Explosive fragmentation of ultramafic and mafic magmas can be magmatic or phreatomagmatic, and each mode can result in different eruption styles and form different juvenile pyroclasts. Strombolian pulses and lava fountains are a common example of magmatic fragmentation in basalts, driven by magma decompression and vesiculation. When magma meets external water, rapid magma cooling and the violent conversion of water into steam leads to phreatomagmatic eruptions, such as those forming maar-diatremes. Beyond the eruption style, fragmentation mechanisms can be either hydrodynamic or brittle. The former consists in the ductile breakup of magma into smaller liquid drops and filaments, like the achneliths observed from lava fountain deposits. Brittle fragmentation is caused by very high stresses, resulting in juvenile pyroclasts with specific external shapes, internal textures and surface features. Linking juvenile pyroclast characteristics and primary magma fragmentation requires a standardized methodology of analysis. In this thesis, magmatic and phreatomagmatic pyroclasts from the 1977 eruption of Ukinrek volcano (Alaska) were used to select the best size fraction (coarse ash from 0.71 to 0.5 mm) for the analysis of juvenile pyroclasts in comparative studies of magma fragmentation. Moreover, it was found that SEM image acquisition for this fraction should be performed for at least 50 juvenile grains, each with a pixel density of at least 20 000 pixels per particle. The software PASTA was developed to facilitate image processing and measurement of morphometric and textural parameters. The chosen coarse ash size fraction allows representative quantification of 2D vesicularity and crystallinity in cross-sections without significant post fragmentation changes. A very fine ash fraction (88–63 µm), on the other hand, is ideal for morphometric measurements and crucial for the study of surface characteristics, but special care must be taken during sample preparation and juvenile grains have to be confirmed using a dual mounting technique. Hydrodynamic magma fragmentation was investigated through laboratory experiments involving remelted volcanic rocks, at the Physikalisch Vulkanologisches Labor (PVL) in Germany. About 200–250 g of magma at 1200°C was generated within 1 hour, using an induction furnace. Magma fragmentation was triggered through the injection of compressed argon at 3 MPa or 10 MPa, and recorded by high-speed cameras between 2000 and 5000 frames per second. The three volcanic materials used in the experiments are an olivine-melilite (Hohenstoffeln, ~ 38% SiO₂), an alkali basalt (Billstein, ~ 45% SiO₂), and a basaltic-trachyandesite (Sommata, ~ 54% SiO₂). All magmas produced glassy, bubble- and crystal-poor, fluidal juvenile pyroclasts. The experimental pyroclasts were compared to natural juvenile pyroclasts from the 1959 eruption of Kīlauea Iki (~ 49% SiO₂) in Hawaii, which consist of glassy fluid particles, scoria and golden pumice. Juvenile pyroclasts from experiments and lava fountains were analyzed using the steps in the standardized methodology. Hydrodynamic fragmentation of magmas in the experiments is similar to the breakup of industrial liquid jets. Different breakup regimes are controlled by the balance of magma viscosity and surface tension, the ejection velocity and external aerodynamic effects. On one hand, ultramafic magmas of low viscosity ejected at high velocity (Hohenstoffeln 10 MPa) form a spray (regime IV), dominated by surface tension and aerodynamic forces. In contrast, intermediate magmas expelled at lower velocities (Sommata 3 MPa) are barely fragmented at the crucible exit (regime II), as higher viscosity causes stretching into multiple filaments before fragmentation. Similar regimes are observed in natural lava fountains. A modified Ohnesorge diagram (Reynolds number versus Weber number) has the potential to distinguish different breakup regimes, and future work is advised to improve this diagram. Hydrodynamic magma fragmentation in the experiments generated a panoply of fluidal juvenile pyroclasts. For coarse ash-sized particles, ultramafic magma ejected at the lowest velocity (Hohenstoffeln 3 MPa) mainly formed spheres (~ 50%), with high values of axial ratio and solidity (> 0.7 and > 0.9 respectively). Efficient hydrodynamic fragmentation was dominated by surface tension and rapid contraction (< 1 ms). In contrast, the intermediate magma ejected at high velocity (Sommata 10 MPa) primarily formed Pele’s hairs, with lower values of axial ratio and solidity (0.4 and 0.7, respectively). Final fluidal morphologies result from the competition between viscosity and surface tension, ultimately preserved by the fast cooling process. In ultramafic magmas, stretching is minor and relaxation times are short, resulting in compact morphologies. For intermediate magmas, the higher viscosity and stretching prevents contraction, allowing elongated shapes to be maintained. These fluidal particles are morphologically similar to achneliths generated during the 1959 eruption of Kīlauea Iki.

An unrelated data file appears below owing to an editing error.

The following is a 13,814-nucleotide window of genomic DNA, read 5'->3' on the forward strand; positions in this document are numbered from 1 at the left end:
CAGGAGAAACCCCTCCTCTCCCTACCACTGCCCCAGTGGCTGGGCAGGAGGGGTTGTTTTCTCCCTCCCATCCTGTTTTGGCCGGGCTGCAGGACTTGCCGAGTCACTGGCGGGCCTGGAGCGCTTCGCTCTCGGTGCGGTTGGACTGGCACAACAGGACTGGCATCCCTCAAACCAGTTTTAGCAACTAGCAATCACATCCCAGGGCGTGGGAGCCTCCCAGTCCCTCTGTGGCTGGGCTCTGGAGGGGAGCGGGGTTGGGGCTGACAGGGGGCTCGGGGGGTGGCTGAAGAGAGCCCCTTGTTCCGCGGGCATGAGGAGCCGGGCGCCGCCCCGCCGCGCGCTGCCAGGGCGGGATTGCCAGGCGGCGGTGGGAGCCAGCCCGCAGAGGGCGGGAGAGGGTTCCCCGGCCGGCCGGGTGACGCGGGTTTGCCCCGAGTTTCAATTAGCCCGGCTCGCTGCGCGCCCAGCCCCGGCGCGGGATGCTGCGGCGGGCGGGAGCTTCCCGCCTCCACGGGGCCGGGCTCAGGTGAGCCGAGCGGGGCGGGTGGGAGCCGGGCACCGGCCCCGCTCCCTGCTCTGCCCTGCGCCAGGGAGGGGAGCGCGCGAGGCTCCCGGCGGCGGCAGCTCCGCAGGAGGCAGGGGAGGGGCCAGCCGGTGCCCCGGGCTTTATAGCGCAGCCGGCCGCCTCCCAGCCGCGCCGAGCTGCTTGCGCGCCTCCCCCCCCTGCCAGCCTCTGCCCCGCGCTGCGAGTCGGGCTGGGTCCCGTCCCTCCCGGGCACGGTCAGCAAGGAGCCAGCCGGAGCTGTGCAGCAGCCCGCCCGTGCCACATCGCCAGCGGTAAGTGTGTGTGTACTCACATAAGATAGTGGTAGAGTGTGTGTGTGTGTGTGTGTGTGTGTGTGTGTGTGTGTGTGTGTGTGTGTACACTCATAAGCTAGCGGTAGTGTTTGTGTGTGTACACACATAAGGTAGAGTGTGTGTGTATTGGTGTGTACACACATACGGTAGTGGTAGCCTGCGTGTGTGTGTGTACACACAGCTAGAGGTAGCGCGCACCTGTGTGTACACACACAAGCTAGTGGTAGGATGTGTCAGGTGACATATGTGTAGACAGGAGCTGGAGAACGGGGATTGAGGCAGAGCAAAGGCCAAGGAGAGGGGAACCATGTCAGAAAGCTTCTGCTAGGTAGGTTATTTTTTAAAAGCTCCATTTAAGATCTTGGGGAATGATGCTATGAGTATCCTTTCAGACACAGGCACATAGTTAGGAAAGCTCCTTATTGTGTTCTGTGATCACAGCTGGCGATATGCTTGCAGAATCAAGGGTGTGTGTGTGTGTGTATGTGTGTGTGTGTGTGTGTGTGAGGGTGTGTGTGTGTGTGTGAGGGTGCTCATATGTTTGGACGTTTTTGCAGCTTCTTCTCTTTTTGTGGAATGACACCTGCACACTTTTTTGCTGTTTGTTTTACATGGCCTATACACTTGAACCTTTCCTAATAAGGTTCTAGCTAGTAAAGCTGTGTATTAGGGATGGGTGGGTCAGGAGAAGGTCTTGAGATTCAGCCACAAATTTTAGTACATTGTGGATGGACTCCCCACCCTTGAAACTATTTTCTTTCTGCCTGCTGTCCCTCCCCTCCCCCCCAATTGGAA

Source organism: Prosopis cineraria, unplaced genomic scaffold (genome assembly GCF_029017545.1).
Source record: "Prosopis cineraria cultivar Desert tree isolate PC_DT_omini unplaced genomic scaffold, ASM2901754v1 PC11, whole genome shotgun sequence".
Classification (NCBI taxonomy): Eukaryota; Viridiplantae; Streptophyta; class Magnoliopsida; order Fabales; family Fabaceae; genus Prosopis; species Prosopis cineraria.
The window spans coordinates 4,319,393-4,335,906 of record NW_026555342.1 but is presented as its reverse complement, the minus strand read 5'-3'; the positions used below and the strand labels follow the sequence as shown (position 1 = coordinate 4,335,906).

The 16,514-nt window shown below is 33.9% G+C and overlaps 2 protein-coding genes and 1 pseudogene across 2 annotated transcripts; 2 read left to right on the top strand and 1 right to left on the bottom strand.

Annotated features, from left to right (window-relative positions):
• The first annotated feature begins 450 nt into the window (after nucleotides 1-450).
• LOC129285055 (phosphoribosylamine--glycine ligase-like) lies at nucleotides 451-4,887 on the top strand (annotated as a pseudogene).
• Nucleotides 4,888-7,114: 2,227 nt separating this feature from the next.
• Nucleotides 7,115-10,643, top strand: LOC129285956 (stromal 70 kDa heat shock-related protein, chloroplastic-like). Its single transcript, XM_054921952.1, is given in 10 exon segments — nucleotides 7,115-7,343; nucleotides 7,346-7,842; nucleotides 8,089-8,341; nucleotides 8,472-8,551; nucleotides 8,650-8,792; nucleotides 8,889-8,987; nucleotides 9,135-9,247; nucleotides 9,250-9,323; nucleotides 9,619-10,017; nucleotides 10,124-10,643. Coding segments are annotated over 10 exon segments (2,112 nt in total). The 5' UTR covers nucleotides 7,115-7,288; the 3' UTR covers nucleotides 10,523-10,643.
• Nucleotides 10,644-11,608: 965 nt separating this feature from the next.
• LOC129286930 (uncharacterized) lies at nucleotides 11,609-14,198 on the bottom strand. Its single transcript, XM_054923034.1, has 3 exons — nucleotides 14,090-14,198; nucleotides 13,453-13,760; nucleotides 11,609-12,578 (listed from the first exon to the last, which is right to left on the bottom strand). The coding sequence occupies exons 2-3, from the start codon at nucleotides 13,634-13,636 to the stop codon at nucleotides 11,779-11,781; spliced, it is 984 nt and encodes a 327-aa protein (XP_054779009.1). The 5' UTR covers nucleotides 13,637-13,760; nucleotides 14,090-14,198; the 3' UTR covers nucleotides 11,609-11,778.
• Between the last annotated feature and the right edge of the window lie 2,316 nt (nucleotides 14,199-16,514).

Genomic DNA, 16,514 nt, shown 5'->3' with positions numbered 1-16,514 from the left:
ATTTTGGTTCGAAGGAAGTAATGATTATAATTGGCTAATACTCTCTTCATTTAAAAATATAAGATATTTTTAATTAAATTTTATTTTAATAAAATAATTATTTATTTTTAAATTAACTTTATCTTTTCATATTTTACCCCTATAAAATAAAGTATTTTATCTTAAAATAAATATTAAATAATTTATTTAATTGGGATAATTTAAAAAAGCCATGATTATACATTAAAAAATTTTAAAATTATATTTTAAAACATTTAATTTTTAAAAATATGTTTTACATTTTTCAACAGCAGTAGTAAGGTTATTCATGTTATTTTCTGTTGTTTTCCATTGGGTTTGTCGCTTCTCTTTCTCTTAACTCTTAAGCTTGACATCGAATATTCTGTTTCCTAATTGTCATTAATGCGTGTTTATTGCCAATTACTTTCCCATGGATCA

Type de document: Thèse Thèse
Directeur de mémoire/thèse: Ross, Pierre-Simon
Mots-clés libres: primary magma fragmentation; juvenile pyroclasts; fluidal; lava fountains; experiments; morphology; internal texture; standardized methodology
Centre: Centre Eau Terre Environnement
Date de dépôt: 04 mars 2022 16:40
Dernière modification: 04 mars 2022 16:40
URI: https://espace.inrs.ca/id/eprint/12480